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When converting NSString to constants, I usually use

[@"..." UTF8String];

I was just looking over apple docs on address book programming and i see they use the macro

CFSTR("...");

Out of curiousity, I'm just wondering is there any different between the two?

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3 Answers 3

up vote 3 down vote accepted

CFSTR("...") is essentially the Core Foundation equivalent of @"...". In fact, you can do the following:

const char *utf8dots = [(NSString *)CFSTR("...") UTF8String];

And you'll get the same result as you would with your first line of code.

In theory, CFSTR() creates a constant CFString, while @"" creates a constant NSString. In practice, the two types are interchangeable.

Does that help?

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so basically, there is no practical difference in the value returned by CFSTR("foo") and the value returned by [@"foo" UTFTString] ? –  Jai Jul 11 '12 at 6:50
    
No, re-read. There's no practical difference between CFSTR("foo") and @"foo". -UTF8String can be sent to either and returns a third type of string, a C string encoded as UTF-8. That string isn't an object, it's a bare C pointer. –  Jonathan Grynspan Jul 11 '12 at 12:57

Those create completely different sorts of things. One gets you a CFStringRef, which is an object (well, a CFType, but that's compatible with objects). The other gets you a char*, which is just an array of chars, and not an object at all. You could, for example, do this:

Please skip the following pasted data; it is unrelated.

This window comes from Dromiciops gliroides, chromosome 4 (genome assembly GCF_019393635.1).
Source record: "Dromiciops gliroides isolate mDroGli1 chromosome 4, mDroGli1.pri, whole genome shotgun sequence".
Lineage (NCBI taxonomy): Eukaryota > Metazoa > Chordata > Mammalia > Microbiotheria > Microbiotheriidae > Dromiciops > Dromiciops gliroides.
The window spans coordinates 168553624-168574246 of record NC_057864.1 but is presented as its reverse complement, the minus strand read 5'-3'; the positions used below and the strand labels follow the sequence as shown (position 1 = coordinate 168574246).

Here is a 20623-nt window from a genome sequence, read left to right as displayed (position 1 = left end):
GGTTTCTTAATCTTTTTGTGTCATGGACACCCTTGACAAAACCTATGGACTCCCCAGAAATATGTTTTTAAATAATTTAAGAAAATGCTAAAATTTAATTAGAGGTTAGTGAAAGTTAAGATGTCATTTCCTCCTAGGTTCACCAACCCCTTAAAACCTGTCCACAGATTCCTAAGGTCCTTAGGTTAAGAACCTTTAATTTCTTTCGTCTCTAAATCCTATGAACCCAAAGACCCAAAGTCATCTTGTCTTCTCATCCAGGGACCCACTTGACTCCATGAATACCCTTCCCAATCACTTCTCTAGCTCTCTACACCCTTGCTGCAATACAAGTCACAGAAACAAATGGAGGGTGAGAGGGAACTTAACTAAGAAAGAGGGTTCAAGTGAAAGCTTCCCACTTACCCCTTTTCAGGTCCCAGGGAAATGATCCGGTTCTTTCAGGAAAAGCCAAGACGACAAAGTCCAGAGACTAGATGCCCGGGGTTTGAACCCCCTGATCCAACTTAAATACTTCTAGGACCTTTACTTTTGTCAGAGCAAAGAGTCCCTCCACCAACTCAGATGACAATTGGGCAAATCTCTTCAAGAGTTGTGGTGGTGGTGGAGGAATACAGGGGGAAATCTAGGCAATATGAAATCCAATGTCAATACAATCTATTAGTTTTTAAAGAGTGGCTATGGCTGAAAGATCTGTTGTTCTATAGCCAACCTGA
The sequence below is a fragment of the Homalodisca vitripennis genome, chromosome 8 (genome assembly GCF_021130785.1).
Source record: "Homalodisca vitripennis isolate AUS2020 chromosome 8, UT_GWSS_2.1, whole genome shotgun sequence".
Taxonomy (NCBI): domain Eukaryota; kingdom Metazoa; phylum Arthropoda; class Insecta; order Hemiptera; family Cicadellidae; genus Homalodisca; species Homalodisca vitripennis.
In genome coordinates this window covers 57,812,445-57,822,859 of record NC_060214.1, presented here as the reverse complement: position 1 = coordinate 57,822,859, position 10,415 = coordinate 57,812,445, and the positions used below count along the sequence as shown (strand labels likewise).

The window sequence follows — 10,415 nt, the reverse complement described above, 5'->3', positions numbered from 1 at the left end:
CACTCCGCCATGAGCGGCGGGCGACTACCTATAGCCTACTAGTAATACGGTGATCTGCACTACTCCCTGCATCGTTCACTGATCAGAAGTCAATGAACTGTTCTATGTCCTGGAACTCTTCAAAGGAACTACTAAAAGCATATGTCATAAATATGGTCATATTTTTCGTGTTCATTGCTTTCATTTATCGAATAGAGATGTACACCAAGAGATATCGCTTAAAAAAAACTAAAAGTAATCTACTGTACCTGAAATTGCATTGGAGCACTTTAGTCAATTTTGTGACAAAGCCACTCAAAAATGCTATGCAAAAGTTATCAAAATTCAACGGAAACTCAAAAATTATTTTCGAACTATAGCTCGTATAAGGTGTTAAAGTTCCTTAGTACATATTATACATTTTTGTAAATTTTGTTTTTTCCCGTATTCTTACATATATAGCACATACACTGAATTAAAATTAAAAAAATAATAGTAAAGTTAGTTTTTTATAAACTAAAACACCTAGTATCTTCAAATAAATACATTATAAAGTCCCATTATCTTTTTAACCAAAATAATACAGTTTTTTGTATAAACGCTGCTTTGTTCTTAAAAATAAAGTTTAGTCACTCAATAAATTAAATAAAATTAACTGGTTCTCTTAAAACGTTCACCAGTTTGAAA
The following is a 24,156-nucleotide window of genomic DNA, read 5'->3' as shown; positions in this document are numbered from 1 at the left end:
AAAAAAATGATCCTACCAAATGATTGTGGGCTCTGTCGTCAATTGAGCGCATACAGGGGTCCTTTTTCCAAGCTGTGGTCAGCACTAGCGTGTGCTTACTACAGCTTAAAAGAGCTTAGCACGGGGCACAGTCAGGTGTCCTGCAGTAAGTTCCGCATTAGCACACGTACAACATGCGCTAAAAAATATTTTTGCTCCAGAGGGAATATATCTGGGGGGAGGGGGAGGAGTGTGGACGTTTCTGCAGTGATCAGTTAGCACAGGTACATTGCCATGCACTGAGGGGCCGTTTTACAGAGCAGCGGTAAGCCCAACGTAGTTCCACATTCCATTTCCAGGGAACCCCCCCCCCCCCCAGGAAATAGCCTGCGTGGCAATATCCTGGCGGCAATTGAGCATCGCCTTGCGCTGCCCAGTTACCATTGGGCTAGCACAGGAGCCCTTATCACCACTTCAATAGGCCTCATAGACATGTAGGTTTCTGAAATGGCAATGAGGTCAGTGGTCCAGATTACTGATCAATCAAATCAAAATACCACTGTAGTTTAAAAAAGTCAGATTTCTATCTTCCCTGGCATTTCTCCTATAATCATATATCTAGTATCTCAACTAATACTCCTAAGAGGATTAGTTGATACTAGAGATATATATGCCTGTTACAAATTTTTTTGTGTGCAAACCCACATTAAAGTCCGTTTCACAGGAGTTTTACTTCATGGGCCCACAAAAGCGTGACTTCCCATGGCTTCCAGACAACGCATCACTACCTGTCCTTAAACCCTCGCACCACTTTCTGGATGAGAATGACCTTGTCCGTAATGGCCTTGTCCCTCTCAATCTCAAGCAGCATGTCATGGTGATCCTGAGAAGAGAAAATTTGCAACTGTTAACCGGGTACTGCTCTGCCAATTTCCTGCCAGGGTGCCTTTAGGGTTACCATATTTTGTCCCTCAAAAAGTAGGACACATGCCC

[(NSString *)CFSTR("foo") UTF8String];

and that would be totally valid.

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so basically, there is no practical difference in the value returned by CFSTR("foo") and the value returned by [@"foo" UTFTString] ? –  Jai Jul 11 '12 at 6:50
1  
That's the opposite of what I said. There's no practical difference between CFSTR("foo") and @"foo". There's a HUGE difference between either of those, and the return value of -UTF8String –  Catfish_Man Jul 11 '12 at 18:13
    
ok. i understand now –  Jai Jul 12 '12 at 11:36

The former doesn't actually create anything, it simply returns an internal const char pointer of an NSString (run-time function). The latter will create a compile-time constant CFStringRef value. It cannot be used with variables because those variables will not be available at compile time.

EDIT I realize that last sentence is a bit vague. You can use the result of CFSTR as a variable, but you cannot pass a variable as an argument.

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What do you mean by "it cannot be used with variables" here? –  Rob Napier Jul 11 '12 at 2:49
    
If you try to insert a variable instead of a literal string you will get an error. –  borrrden Jul 11 '12 at 2:50

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